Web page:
Allies war aims

Is not this dwelling upon the word «only» one of the most unreasonable perversions of a public document? You say the task before us is war. Does that mean that the task of reconstruction is not also before us? Of course that is before us. Of course 174 the tasks before us are not only concerned with war: they are concerned with diplomacy, with reconstruction after the War, with all the vast problems which the world will have to attempt to solve, and which, I think, will prove themselves almost as difficult of solution as the problems presented by the War itself. The word «only,» so far as it is my business to deal with this sentence of the Versailles Conference, is not capable of bearing the weight the hon. Gentleman puts upon it. He goes the length of suggesting that because the word «only» appears in the Versailles Resolution, therefore diplomacy has nothing more to do with the situation—no efforts shall be made by any of the beliigerent countries to come to terms. That is not the view of the Government. The view of the Government is that at present the attitude of the Central Governments shows that diplomacy at the present moment is entirely out of court so far as they are concerned. It is they who have banged the door; it is they who have shut it; it is they who have laid down clearly by the mouth of their Chancellor, and, if that be more authoritative, by the mouth of their Kaiser, that they are as far removed as they were three years ago from accepting those ideals to which President Wilson has given classic expression, but which represent the common view of America, of England, and the Allies by whose side America and England are fighting.

If that is true, what is the use of criticising the Government for not using the methods of diplomacy? The methods of diplomacy are only of use when you deal with people who are prepared to come to terms. The Central Powers have openly shown that they do not mean to come to terms. At all events, Germany has shown this. The difference of tone, not of substance, between Count Hertling’s speech and Count Czernin’s may show that Austria is more nearly in a reasonable frame of mind than her all powerful ally, but to suggest that even Count Czernin’s speech indicates that Germany is prepared to come to terms appears to me to be extravagant in the highest degree. After all. this War is not coming to an end until Germany and the Allies are prepared to go into Council together over the terms of peace. Has Germany, who knows our terms, shown the slightest desire at any moment to make that approach which would render 175 a council of the nations of value? There are some Gentlemen who talk—I do not know whether they think in the same way —as if the mere summoning of people round a table were a method of arriving at peace. It is only a method of arriving at peace if before they meet round the table there is a certain community of ideas and aims which enable discussion between them to settle the outstanding details. But if they meet round that table with differences fundamental and irreconcilable, then the meeting round the table only makes matters worse, and not better. It accentuates differences; it does not emphasise agreements, and peace, and the interests bound up with peace, are further off than ever.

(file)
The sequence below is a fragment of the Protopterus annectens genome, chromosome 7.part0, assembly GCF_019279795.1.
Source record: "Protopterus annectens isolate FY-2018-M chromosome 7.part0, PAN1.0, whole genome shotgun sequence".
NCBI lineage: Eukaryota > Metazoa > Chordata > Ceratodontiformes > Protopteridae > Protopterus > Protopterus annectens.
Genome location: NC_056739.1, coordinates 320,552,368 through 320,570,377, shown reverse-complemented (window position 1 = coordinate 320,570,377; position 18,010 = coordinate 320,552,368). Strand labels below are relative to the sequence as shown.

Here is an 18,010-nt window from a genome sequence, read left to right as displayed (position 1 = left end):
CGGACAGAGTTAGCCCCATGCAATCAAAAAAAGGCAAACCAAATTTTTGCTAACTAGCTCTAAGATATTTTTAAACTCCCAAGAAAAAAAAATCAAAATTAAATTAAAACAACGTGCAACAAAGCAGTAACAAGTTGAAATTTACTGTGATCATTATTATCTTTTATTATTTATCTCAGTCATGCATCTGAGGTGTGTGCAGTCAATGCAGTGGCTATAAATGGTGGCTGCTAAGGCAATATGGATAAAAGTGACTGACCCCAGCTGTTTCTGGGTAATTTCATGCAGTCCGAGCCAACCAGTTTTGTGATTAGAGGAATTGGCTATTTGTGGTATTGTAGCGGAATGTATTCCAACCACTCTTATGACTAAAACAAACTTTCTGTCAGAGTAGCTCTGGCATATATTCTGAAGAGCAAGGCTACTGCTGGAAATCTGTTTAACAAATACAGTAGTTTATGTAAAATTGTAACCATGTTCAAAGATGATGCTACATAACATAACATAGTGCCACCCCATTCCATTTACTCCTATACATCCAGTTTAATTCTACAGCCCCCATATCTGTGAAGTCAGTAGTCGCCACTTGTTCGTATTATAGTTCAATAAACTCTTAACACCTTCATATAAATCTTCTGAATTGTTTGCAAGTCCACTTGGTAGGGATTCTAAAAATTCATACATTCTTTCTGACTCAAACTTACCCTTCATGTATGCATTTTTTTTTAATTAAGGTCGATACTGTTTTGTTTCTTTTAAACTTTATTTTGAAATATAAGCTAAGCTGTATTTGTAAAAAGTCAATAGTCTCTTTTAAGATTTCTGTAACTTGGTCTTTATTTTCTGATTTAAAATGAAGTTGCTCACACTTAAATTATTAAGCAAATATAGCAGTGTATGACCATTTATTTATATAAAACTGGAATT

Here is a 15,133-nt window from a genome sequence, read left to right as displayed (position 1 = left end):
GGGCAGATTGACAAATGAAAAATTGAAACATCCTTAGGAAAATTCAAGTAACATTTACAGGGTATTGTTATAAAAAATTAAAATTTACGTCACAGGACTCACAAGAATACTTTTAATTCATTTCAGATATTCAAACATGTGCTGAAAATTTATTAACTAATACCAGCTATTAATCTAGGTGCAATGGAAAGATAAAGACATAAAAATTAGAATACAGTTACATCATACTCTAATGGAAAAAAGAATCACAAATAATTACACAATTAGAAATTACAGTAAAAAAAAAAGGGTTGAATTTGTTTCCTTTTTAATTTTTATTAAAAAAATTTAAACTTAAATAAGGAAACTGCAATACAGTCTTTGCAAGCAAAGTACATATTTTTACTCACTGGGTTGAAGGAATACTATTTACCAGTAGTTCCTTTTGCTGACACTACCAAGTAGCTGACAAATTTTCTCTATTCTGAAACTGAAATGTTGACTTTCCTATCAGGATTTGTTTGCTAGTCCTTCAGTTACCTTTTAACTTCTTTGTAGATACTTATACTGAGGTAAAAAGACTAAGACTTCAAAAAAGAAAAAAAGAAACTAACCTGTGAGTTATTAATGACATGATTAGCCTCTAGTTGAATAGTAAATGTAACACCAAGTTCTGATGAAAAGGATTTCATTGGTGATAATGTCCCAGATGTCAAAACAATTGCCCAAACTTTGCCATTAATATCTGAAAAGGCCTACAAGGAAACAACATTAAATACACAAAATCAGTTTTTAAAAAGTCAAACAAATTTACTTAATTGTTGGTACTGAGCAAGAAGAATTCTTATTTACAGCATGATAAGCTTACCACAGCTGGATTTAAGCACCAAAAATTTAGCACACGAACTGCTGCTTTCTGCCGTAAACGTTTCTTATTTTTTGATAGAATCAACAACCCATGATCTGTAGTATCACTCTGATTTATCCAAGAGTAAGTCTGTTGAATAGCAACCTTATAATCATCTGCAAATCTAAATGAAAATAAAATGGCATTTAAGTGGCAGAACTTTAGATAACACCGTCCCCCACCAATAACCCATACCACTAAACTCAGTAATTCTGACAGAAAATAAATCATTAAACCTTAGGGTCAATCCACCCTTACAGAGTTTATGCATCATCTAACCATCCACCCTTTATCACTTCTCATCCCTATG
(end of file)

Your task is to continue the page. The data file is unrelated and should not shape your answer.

When some of my hon. Friends criticised in a kindly spirit, but who criticised the Government this evening for their diplomatic procedure, they took occasion to emphasise their view that one of the objects of this War was the destruction of militarism. That is a phrase with which we are all very familiar, and it has been used to-night, I think, by my hon. Friend who spoke earlier in the evening, and I think by others. Is there anything in Count Hertling’s speech which suggests that the end of militarism is near in Germany? The most microscopic examination, the friendliest investigation has not shown any symptoms of that character. On the contrary, their successes—I will not call them their military successes; fighting had very little to do with it—but their successes on the Eastern Front have at once shown what has been throughout the true German military spirit— «Add to our territory; secure our commercial expansion by acquiring a controlling influence over this or that great area; make our borders secure by getting this or that alien population under our control.» That was German policy three years ago. That is the German policy, so far as I understand the Kaiser and Count Hertling, at the hour at which I speak. How much that policy has behind it the true spirit of the German nation I cannot say, but, so far as outward marks go, so far as the declarations of responsible statesmen go, I see not a hair’s-breadth of variation from their old ambition of getting what they call a German peace, and all of us know that a German peace has one meaning, and one meaning alone: it is a peace which will make every other nation subservient to Germany.